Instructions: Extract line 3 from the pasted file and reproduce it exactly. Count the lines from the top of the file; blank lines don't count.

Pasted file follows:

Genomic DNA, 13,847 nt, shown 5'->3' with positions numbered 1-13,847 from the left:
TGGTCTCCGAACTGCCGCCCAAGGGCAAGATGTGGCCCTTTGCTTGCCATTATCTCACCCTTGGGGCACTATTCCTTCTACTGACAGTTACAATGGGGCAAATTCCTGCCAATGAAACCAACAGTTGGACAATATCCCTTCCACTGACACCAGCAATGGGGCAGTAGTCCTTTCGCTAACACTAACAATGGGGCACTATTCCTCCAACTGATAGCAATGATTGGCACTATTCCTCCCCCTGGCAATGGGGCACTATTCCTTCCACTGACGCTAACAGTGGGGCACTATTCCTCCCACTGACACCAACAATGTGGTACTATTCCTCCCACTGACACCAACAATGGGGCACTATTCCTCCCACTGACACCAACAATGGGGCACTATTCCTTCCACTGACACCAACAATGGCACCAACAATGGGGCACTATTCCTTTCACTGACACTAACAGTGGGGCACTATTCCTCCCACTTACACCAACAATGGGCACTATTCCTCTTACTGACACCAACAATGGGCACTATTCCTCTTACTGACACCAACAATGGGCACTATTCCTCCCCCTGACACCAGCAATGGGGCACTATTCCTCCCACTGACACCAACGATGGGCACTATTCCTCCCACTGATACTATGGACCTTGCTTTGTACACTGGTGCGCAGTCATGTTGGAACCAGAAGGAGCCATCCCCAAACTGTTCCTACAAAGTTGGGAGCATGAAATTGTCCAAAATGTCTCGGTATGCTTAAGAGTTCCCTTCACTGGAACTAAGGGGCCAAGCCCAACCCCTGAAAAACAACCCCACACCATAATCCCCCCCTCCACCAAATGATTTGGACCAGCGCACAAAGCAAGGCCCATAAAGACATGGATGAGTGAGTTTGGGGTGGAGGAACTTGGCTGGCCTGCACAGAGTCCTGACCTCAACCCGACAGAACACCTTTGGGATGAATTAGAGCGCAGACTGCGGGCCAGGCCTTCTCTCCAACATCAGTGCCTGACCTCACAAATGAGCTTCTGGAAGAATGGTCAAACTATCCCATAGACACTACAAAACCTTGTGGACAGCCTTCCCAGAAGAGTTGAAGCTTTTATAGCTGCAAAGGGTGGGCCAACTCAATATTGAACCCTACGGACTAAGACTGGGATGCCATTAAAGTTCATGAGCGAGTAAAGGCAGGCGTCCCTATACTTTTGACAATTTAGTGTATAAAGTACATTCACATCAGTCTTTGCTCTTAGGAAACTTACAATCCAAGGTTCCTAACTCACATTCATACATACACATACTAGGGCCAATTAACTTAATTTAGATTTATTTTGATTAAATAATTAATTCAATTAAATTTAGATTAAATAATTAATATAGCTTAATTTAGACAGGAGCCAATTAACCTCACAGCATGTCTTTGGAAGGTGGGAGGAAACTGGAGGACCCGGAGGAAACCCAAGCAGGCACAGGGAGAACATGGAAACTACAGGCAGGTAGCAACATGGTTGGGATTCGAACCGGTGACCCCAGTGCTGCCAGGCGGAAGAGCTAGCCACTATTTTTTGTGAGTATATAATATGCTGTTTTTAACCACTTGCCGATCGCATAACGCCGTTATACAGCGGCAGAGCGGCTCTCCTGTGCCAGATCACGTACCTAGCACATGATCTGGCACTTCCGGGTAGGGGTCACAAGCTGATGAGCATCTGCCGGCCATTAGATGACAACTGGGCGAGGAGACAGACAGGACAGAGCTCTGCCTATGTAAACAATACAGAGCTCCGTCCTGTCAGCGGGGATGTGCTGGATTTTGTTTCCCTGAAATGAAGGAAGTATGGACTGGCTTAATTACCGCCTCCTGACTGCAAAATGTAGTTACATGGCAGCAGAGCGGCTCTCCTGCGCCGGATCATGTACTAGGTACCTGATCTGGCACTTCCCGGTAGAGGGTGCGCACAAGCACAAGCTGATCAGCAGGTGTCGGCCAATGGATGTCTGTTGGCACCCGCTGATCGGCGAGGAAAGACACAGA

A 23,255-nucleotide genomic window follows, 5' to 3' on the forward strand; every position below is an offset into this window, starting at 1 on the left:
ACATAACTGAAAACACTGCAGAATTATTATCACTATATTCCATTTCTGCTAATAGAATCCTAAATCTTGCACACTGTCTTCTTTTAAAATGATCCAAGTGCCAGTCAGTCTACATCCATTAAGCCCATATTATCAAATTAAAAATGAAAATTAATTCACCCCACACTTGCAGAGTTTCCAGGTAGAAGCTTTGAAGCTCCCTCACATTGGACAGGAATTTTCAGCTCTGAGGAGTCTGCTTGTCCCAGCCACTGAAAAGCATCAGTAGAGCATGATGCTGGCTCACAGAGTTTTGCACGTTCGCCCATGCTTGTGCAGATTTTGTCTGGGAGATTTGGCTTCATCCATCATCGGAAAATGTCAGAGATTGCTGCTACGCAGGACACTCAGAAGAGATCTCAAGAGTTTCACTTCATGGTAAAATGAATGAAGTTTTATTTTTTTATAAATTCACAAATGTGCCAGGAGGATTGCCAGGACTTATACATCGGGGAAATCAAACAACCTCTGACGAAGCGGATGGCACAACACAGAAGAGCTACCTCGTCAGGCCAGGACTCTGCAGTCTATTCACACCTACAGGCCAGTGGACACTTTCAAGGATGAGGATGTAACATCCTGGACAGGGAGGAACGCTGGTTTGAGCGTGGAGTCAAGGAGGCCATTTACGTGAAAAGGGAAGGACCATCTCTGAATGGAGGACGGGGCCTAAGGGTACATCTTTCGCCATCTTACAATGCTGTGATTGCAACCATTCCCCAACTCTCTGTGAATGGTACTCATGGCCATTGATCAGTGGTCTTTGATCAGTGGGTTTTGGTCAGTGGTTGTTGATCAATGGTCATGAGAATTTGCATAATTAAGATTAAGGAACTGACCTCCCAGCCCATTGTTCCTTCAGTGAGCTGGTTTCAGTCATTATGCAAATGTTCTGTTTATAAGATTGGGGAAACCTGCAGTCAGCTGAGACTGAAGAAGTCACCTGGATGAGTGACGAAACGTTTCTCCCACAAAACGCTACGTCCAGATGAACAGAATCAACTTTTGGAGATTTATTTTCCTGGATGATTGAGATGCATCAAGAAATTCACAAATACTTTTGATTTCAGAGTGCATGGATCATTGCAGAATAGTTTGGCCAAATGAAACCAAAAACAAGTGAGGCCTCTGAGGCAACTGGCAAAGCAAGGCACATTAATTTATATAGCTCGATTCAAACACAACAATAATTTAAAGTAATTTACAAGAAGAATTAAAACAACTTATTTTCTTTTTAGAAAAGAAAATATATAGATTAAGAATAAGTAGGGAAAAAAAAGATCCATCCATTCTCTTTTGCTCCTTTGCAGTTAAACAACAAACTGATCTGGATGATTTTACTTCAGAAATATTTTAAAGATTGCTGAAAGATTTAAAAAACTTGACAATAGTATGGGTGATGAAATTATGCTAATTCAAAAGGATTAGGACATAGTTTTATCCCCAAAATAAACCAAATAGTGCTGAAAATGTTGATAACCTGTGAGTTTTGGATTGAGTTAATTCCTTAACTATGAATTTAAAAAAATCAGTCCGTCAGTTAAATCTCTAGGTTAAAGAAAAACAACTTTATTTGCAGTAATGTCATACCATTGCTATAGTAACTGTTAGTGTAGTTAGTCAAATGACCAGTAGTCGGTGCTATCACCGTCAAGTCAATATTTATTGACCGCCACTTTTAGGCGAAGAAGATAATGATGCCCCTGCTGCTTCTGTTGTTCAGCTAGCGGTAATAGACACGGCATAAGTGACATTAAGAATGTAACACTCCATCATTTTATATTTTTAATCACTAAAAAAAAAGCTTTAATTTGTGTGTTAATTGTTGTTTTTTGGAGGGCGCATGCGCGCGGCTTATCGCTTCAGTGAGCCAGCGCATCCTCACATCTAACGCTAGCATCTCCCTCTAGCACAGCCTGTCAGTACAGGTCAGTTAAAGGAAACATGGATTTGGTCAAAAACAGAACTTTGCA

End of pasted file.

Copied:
A 23,255-nucleotide genomic window follows, 5' to 3' on the forward strand; every position below is an offset into this window, starting at 1 on the left: